I want to draw your attention to an important new paper by Will Baude on the flawed legal foundations of qualified immunity doctrine. The paper lucidly explains that the Supreme Court’s explanations for why 42 U.S.C. Section 1983 should be interpreted to include a qualified immunity exception are unconvincing, and thus at a minimum the Court should stop enforcing the doctrine vigorously through summary reversals and compounding its error.
As a law clerk and then as a scholar teaching Torts and Constitutional Law, I have always found qualified immunity law puzzling. Why? Because Section 1983 says nothing about immunity and there is no compelling reason for thinking that Congress intended to create anything like qualified immunity following the Civil War. (I looked into this when I was writing the Bingham biography, but I did not find anything revealing). The only way that I can make sense of the Court’s cases in this area is that Section 1983 is being treated as a common-law statute much like the Sherman Antitrust Act or the Lanham Act. By that I mean that the Justices believe Congress intended to give the courts broad latitude to develop the law of the statute. Professor Baude observes, though, that the Court has never given this justification for its qualified immunity rulings, perhaps because there is also no reason to think that Congress thought Section 1983 was that kind of statute.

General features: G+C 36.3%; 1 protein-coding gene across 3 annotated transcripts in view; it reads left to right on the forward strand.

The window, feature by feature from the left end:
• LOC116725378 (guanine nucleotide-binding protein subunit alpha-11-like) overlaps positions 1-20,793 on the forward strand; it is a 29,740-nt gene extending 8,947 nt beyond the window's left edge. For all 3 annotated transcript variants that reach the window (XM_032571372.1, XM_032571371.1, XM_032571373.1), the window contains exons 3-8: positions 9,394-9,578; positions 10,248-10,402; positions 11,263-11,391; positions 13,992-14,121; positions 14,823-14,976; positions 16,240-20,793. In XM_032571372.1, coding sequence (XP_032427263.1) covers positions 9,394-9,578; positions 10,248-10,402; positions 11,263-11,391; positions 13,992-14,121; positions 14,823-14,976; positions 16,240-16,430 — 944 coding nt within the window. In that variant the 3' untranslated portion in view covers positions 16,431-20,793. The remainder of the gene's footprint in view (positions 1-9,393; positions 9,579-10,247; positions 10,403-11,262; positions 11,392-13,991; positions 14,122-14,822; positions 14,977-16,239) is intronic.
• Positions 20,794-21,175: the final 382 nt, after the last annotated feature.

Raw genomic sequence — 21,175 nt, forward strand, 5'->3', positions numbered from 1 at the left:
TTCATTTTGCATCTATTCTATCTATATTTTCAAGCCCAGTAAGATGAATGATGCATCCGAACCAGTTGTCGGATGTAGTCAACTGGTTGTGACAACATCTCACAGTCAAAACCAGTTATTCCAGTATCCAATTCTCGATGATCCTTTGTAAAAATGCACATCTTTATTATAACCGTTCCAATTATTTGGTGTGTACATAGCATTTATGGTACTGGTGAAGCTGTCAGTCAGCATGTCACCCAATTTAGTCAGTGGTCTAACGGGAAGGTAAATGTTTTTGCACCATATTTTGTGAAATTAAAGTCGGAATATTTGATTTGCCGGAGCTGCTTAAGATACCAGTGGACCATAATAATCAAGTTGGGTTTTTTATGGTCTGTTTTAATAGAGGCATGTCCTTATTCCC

The law in this area is so thick that it is hard to imagine the Court abolishing qualified immunity (though, of course, Congress can). Indeed, it is telling that none of the Justices dissent from the basic features of current doctrine. Professor Baude’s paper, though, might change that.